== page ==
EHIT is defined as propagated thrombus in the deep system. There are four stages (I: confined to the SFJ; II: extending in less than 50% of the deep venous system; III: extending in more than 50% of the deep venous system; IV: total occlusion of the deep vein). From the reported literature, venous thromboembolism (VTE) from thermal ablations ranges between 0% and 5.7%, but generally is less than 1%. Two large studies evaluated the experience of EHIT in both EVLA and RFA. In 2470 patients treated with RFA (n=2120) or EVLA (n=350), the incidence of EHIT II–IV was 0.28%. In another large experience of 3083 patients treated with EVLA (n=3009) or RFA (n=74), EHIT II occurred in 1.9% of EVLA, and in 2.6% of RFA (P=0.31). Procedural attention to optimal visualization of the SFJ and increasing the distance to 2.5–3.0 cm from the SFJ to the tip of the device will reduce the event rate of EHIT. There are yet no current standards or guidelines for treating EHIT, but the consensus is that cases of EHIT II should either have follow-up evaluation and/or low molecular weight heparin (LMWH) for 2 weeks, and that cases of EHIT III–IV are treated with 3 months of anticoagulation.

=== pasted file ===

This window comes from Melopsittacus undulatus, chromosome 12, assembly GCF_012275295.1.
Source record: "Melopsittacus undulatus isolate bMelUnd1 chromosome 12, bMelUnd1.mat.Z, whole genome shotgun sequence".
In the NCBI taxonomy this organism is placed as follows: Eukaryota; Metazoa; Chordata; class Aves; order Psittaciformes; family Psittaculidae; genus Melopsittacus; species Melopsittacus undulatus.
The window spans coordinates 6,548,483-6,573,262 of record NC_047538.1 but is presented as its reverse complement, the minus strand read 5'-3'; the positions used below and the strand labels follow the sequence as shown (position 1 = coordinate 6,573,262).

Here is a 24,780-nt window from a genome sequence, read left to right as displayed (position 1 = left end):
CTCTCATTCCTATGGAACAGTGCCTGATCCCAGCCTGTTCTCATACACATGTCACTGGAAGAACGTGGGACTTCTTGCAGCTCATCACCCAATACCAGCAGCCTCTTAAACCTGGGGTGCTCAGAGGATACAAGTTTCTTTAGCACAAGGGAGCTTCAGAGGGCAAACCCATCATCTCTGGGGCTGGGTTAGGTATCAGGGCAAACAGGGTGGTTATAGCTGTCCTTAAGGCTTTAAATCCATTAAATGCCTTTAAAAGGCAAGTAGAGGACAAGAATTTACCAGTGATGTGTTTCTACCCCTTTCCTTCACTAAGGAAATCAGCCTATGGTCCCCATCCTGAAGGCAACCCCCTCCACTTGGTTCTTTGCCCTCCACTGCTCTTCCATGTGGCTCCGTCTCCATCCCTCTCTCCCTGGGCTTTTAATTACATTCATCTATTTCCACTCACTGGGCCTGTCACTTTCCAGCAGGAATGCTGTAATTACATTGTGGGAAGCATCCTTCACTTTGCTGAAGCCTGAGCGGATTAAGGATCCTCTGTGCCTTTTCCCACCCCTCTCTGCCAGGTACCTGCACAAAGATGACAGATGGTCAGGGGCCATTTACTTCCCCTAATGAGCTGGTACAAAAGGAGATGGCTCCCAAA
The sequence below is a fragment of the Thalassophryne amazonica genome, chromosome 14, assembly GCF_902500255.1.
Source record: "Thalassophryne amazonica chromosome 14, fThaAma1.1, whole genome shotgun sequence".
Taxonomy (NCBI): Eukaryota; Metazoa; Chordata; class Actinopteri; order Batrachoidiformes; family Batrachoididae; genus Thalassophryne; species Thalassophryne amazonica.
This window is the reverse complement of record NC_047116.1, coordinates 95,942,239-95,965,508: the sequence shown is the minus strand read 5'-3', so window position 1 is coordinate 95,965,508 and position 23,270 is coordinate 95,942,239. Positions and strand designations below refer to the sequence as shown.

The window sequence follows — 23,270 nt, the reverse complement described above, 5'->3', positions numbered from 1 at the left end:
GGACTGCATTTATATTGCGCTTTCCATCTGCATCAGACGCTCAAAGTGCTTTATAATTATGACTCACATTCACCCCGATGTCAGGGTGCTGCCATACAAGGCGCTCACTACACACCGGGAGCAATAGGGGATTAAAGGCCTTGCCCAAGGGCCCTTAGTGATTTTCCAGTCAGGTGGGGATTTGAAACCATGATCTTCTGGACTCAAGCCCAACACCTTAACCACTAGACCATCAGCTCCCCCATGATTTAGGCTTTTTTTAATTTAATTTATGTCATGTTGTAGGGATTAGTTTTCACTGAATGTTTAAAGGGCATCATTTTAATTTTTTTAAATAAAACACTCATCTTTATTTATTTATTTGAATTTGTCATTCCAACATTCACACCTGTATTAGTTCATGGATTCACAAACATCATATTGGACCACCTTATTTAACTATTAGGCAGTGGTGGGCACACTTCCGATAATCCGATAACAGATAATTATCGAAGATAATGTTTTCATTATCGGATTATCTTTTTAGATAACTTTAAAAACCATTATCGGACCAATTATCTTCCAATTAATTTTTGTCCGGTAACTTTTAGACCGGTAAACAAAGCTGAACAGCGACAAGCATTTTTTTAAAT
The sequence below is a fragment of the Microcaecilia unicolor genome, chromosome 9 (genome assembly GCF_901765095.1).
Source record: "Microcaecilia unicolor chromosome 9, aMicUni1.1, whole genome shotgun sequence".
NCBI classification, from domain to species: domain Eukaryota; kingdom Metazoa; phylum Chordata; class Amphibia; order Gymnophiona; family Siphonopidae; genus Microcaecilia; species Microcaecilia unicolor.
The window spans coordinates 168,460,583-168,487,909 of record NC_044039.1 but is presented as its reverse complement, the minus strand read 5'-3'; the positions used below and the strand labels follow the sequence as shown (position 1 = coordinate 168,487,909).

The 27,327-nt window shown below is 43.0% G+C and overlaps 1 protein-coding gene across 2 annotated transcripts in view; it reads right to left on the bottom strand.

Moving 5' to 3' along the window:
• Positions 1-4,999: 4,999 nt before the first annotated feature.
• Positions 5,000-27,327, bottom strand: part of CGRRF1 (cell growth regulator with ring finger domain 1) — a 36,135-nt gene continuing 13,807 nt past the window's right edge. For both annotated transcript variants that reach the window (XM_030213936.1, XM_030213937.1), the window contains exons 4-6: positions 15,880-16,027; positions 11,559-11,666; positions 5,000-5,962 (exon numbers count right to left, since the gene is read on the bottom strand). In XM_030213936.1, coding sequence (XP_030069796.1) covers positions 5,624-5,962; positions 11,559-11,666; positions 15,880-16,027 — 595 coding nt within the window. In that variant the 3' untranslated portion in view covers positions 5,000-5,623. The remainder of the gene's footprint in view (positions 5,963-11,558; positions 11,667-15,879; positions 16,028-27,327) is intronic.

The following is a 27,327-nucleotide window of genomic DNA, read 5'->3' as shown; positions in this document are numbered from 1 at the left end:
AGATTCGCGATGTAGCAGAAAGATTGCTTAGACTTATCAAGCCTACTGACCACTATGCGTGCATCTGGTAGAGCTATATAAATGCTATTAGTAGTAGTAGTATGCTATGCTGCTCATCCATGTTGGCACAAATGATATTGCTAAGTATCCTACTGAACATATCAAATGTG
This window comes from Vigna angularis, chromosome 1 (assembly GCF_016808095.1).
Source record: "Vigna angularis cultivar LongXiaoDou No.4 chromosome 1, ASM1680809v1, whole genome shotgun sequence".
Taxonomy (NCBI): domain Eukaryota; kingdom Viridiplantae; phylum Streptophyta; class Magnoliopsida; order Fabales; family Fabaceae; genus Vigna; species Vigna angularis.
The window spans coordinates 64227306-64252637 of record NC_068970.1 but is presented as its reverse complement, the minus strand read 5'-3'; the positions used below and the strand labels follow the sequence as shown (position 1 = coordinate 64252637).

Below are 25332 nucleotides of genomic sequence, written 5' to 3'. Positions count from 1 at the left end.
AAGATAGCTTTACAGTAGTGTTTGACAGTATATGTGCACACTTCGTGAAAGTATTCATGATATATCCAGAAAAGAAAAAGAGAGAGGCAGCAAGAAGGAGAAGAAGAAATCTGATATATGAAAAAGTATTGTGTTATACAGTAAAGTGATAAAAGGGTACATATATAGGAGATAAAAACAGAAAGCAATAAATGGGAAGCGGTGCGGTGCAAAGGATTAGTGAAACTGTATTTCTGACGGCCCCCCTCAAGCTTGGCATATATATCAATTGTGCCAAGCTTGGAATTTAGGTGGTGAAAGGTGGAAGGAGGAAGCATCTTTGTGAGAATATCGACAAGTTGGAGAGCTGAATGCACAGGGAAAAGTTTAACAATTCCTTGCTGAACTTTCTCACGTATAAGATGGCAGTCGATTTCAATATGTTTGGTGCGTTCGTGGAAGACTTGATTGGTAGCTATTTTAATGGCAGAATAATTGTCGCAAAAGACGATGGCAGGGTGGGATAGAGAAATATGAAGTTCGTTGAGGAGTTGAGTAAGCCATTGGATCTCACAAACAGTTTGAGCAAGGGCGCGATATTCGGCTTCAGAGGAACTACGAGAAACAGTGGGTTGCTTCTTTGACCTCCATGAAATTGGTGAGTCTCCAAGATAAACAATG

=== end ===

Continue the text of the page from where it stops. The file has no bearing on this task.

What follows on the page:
RFA is also a thermal ablation and has a good safety profile. Major complications include skin pigmentation, wound problems, paresthesia, and phlebitis ( Table 38.2 ). Several large reviews have studied the rate of all EHIT following RFA. In one large series of 2470 limbs, the rate of EHIT was 0.4% and in another smaller series of 252 limbs the rate EHIT was 0%. There are several skin complications worth mentioning since they are seen with thermal and nonthermal ablations, as well as surgery, and are derived from multimodality randomized controlled trials (RCT; Table 38.3 ). The most common are thrombophlebitis, skin staining, hyperpigmentation, and skin lumpiness, of which the latter two are greatest with foam.